Highly recommended for any admirer of Paul Celan! Paul Celan was named by many the greatest German-language poet of the postwar era. He was born in a Jewish family in Cernăuți, then in the Kingdom of Romania, now Ukraine. His mother was of German origins and this is one of the reasons he wrote mainly in German. In the years 1946-1947 he lived and worked in Bucharest as a translator from Russian. His birth name was Antschel, but (moving away of his origins) on his translations (Lermontov, A Hero Highly recommended for any admirer of Paul Celan! Paul Celan was named by many the greatest German-language poet of the postwar era. He was born in a Jewish family in Cernăuți, then in the Kingdom of Romania, now Ukraine. His mother was of German origins and this is one of the reasons he wrote mainly in German. In the years 1946-1947 he lived and worked in Bucharest as a translator from Russian. His birth name was Antschel, but (moving away of his origins) on his translations (Lermontov, A Hero of our Time) used the name Paul Ancel. Soon after, on his first poem published in Romania -Todesfuge-in 1947 on 2nd of May in Contemporanul he used the name Paul Celan. As a curiosity this poem was actually translated by Petre Solomon(the author of the book) from German, and not by the author himself. This book should be read along Hertzzeit (correspondence with Ingeborg Bachmann) because it will fill in the gaps. Here you will find out about the events that happened before 1948 (the meeting with Ingeborg) and more details between 1961 and 1967. It also has some of the poems that he wrote in Romanian (left out from other editions). Unfortunately it is the first time when the communist edition is better (it also has the Kafka translations, the full poems, poetry and the correspondence) because after 1990 due to copyright laws and his widow's refuse it had to be truncated. It is very interesting that Bucharest in those years was probably the most culturally active city in the world. In that period Roland Barthes was the cultural attache at The French Institute in Bucharest. Here Gherasim Luca (a great surrealist poet, that committed suicide in a similar way by drowning in the Seine) highly influenced Celan (actually Ingeborg calls him first a surrealist poet). The poetry scene was still under the influence of Ilarie Voronca (that hanged himself in 1946 in Paris), Tristan Tzara (founder of DADA movement, a pen name that actually means Sad in (my) country) and Benjamin Fondane (that died in Auschwitz in 1944). It is interesting that all these five poets with Romanian origins are among the best eighteen of the twentieth century and are studied in Universities around the world. Petre Solomon was his best friend while he lived here, a beautiful friendship that he maintained even after his move to Paris. This book retells all the events in those years. Celan himself remembers this period as his best of his lifetime where he had many friends. (Nina Cassian , Al. Philippide among others) It is very interesting that he sent books periodically to them as Christmas gifts, writing on each a dedication on the first page! For who might interest in Bucharest he lived at the no. 8, Duiliu Zamfirescu street and in a small apartment building on Bitolia street (near Dorobanti Square). He worked on Calea Victoriei in the same building where now is Revista 22. Next I will try to translate (probably for the first time-and most probably not perfectly) one of his Romanian poems: Blinded by giant leaps, Blinded by giant leaps, we've met, travelers through mirages, in renunciation's only kiss. The hour is yesterday's, but it is shown by a third needle, incandescent that I have never seen in the gardens of time- the other two are laying down embraced in the south of the dial. When they'll be parted it will be too late, the weather would be another, the foreign needle will rotate crazy , until will ignite all the hours with a contagious fire and melt them in one number, that in the same time will be hour, season and the twenty-four steps that I'll do in the moment I'll die, then will it jump through the cracked window in the middle of the room, Inviting me to follow and for me to be his companion in a new timepiece that will measure a much broader time. But I, prefer the weather to be measured by sand-glasses...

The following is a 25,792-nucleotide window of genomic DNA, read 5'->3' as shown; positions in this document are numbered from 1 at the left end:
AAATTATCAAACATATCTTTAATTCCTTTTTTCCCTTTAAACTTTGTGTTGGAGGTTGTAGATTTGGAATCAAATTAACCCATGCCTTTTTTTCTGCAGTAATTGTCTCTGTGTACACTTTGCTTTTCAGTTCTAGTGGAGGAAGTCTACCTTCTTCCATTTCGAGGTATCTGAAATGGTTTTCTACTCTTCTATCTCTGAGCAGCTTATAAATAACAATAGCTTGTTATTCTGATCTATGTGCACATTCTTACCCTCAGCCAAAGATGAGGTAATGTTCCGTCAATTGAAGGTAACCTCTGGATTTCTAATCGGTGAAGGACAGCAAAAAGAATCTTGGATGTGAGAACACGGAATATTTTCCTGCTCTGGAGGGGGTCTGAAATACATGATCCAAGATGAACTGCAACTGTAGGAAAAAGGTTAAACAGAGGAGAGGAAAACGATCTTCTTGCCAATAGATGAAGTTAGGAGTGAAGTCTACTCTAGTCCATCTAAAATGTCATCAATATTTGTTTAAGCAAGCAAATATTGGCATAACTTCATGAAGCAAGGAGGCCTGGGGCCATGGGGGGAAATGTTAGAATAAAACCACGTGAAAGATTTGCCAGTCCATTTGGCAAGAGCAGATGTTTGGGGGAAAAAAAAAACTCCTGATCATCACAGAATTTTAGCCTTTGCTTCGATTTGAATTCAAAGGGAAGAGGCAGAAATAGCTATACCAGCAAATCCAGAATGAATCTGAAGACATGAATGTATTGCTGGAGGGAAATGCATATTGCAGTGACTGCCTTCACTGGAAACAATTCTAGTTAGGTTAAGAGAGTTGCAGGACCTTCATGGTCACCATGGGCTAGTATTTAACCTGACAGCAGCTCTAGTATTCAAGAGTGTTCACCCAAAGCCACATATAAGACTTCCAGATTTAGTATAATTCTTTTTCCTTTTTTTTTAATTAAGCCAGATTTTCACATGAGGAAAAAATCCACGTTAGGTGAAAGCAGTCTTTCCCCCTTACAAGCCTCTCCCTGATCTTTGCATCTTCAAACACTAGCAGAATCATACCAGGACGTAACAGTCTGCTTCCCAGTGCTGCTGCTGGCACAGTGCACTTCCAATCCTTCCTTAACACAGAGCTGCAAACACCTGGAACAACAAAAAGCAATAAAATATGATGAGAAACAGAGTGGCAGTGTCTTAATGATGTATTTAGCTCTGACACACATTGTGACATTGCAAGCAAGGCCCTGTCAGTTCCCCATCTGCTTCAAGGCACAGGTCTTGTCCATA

3. 5 out of 5

    Manfred H. H.

  4. 4 out of 5

    Andrei Pogorilowski

  5. 4 out of 5

    Ruxandra

  6. 5 out of 5

    Dan Gabriel Ontelus

  7. 5 out of 5

    Mesia Loriana

  8. 5 out of 5

    Lucian Brad

  9. 5 out of 5

    Amalia Cotoi

  10. 4 out of 5

    Dela Iovan

  11. 4 out of 5

    Renan Virginio

  12. 5 out of 5

    Klaus Hensel

  13. 4 out of 5

    Stelian

  14. 5 out of 5

    Christopher

  15. 4 out of 5

    rêveur d'art

  16. 5 out of 5

    Caitlin

  17. 4 out of 5

    Jur

  18. 5 out of 5

    Sam

  19. 5 out of 5

    Michael sinkofcabbages

  20. 4 out of 5

    S̶e̶a̶n̶

  21. 5 out of 5

    Emilie

  22. 4 out of 5

    cara

  23. 4 out of 5

    Martina

  24. 4 out of 5

    Actæon:

  25. 5 out of 5

    Robert Cojocaru

  26. 5 out of 5

    Cris